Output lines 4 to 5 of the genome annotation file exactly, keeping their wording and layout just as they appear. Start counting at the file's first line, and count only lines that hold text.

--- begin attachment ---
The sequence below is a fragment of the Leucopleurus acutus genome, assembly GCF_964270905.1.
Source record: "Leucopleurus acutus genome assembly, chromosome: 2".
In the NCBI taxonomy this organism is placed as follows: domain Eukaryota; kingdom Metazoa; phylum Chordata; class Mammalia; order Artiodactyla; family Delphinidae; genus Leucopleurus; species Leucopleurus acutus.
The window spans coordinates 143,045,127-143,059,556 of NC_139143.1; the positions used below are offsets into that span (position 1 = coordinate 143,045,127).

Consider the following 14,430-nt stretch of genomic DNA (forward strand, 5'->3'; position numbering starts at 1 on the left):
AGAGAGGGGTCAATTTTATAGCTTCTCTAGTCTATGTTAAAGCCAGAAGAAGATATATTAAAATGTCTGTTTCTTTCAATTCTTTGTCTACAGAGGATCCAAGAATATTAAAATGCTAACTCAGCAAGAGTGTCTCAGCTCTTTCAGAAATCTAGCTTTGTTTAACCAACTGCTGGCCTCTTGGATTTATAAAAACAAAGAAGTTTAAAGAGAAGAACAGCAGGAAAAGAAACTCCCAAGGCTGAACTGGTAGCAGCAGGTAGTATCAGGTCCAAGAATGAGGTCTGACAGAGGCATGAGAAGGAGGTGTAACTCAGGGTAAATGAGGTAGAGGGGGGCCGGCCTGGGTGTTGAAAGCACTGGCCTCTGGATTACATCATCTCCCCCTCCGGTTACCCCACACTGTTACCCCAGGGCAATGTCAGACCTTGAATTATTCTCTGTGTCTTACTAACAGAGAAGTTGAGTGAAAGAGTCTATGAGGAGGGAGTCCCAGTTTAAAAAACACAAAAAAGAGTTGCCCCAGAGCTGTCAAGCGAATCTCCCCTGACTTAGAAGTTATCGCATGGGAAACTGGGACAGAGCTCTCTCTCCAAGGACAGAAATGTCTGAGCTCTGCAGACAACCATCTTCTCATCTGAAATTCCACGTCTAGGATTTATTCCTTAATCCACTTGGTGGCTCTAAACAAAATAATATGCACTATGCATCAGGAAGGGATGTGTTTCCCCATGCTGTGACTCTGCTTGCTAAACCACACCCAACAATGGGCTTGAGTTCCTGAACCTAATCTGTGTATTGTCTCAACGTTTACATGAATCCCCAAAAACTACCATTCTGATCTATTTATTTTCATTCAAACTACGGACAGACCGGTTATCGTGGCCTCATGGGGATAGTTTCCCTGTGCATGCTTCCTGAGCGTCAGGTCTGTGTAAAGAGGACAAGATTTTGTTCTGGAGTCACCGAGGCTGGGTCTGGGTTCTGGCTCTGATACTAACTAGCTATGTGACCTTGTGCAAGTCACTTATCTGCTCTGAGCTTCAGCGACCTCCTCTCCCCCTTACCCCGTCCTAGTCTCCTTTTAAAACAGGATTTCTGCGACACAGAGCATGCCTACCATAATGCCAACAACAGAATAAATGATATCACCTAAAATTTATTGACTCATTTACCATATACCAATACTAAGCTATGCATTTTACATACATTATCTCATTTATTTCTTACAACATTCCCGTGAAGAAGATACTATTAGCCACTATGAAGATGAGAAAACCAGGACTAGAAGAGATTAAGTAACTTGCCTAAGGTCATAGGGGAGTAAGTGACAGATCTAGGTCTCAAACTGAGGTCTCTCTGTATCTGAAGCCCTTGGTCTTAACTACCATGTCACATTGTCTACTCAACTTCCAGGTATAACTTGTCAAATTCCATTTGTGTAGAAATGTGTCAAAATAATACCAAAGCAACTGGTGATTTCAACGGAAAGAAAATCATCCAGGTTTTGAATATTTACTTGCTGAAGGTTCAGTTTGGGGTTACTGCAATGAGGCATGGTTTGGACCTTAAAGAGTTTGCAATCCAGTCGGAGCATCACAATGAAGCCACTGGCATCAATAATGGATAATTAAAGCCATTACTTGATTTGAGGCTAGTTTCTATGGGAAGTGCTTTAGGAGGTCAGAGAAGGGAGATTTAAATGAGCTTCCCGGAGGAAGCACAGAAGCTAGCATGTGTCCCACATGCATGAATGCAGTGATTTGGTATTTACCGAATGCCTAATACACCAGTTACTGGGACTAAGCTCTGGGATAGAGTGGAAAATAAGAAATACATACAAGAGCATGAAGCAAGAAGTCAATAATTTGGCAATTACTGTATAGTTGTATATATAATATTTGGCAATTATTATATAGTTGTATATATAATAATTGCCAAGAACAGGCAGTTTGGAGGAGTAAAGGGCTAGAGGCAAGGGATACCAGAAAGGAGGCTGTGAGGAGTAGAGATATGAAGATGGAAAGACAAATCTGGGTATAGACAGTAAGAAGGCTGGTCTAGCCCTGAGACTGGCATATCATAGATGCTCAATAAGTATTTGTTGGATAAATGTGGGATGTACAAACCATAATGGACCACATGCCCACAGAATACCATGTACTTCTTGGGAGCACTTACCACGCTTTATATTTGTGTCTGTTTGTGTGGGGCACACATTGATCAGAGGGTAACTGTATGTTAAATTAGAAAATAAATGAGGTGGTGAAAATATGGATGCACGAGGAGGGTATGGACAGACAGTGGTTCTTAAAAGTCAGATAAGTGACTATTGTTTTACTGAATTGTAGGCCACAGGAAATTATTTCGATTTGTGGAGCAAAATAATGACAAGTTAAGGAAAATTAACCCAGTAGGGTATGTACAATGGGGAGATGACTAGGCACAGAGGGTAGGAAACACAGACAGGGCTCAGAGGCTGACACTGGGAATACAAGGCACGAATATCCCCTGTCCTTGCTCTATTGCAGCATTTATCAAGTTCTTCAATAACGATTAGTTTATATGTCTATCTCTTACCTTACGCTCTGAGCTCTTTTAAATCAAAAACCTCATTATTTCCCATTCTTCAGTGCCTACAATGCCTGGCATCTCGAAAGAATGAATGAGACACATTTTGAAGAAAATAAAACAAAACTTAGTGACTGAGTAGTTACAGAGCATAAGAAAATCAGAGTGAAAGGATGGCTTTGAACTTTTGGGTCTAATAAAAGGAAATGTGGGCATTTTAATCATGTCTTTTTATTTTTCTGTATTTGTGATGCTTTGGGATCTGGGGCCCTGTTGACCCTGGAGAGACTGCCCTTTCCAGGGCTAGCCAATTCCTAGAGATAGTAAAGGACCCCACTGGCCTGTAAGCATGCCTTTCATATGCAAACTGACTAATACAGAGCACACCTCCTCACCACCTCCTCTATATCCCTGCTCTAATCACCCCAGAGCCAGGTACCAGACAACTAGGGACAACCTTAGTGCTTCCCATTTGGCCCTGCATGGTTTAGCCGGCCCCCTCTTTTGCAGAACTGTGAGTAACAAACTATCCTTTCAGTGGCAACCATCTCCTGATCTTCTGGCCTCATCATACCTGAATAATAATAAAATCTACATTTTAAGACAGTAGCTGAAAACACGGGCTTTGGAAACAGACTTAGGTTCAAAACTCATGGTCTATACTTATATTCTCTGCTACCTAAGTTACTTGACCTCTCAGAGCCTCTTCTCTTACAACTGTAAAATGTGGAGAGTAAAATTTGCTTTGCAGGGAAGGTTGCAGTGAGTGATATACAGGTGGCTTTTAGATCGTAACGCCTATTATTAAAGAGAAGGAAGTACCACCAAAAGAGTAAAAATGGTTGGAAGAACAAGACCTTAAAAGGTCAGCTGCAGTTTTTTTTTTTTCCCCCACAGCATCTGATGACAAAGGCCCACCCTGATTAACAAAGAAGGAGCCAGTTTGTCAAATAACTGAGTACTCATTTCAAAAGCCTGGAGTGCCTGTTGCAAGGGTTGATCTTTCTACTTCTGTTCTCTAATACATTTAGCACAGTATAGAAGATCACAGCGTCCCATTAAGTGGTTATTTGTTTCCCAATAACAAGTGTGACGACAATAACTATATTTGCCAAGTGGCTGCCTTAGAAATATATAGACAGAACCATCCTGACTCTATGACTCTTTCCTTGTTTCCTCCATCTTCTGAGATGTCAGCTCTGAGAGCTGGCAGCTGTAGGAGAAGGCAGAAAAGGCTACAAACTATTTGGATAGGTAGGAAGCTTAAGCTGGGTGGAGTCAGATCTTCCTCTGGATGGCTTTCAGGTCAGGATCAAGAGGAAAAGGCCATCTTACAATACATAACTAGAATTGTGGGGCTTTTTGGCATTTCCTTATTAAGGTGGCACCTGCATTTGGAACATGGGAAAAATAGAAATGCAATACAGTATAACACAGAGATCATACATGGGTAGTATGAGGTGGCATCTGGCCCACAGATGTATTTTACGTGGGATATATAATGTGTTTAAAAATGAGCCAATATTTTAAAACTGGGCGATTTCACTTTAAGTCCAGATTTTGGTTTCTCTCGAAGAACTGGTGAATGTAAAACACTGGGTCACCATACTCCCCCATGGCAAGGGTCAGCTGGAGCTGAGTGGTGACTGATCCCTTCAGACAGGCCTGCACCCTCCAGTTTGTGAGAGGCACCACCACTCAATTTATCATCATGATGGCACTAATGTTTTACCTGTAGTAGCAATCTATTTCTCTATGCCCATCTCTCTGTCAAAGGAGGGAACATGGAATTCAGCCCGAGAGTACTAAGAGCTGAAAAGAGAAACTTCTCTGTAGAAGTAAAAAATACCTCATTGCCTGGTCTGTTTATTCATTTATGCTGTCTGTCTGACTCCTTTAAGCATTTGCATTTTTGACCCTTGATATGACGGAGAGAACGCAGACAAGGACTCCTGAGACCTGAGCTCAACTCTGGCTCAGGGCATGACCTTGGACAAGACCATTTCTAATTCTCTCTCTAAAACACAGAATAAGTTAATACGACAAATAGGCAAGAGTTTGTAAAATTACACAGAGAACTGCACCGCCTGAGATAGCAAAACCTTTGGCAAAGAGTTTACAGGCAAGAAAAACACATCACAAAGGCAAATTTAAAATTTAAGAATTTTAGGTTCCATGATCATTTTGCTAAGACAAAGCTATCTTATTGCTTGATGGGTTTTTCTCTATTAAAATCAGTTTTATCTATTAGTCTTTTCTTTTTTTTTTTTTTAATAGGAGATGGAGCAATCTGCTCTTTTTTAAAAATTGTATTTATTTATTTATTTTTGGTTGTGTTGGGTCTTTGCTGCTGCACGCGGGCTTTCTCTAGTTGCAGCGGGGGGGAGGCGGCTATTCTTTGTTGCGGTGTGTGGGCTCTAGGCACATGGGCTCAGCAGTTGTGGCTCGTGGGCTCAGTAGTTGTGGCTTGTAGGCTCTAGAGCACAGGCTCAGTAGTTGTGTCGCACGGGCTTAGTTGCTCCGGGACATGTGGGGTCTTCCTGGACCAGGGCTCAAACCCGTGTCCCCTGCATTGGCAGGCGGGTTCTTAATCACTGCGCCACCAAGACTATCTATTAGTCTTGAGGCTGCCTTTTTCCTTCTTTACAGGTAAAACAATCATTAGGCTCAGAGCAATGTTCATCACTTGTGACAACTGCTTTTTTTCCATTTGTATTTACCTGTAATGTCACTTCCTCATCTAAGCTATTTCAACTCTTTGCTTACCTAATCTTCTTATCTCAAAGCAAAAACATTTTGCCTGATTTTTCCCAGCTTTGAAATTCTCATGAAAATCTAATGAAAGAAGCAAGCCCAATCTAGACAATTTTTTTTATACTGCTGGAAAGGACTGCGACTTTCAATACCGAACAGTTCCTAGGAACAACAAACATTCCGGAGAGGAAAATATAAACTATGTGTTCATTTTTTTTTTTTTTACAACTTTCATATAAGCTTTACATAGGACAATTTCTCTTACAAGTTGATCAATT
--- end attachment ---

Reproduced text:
The window spans coordinates 143,045,127-143,059,556 of NC_139143.1; the positions used below are offsets into that span (position 1 = coordinate 143,045,127).

Consider the following 14,430-nt stretch of genomic DNA (forward strand, 5'->3'; position numbering starts at 1 on the left):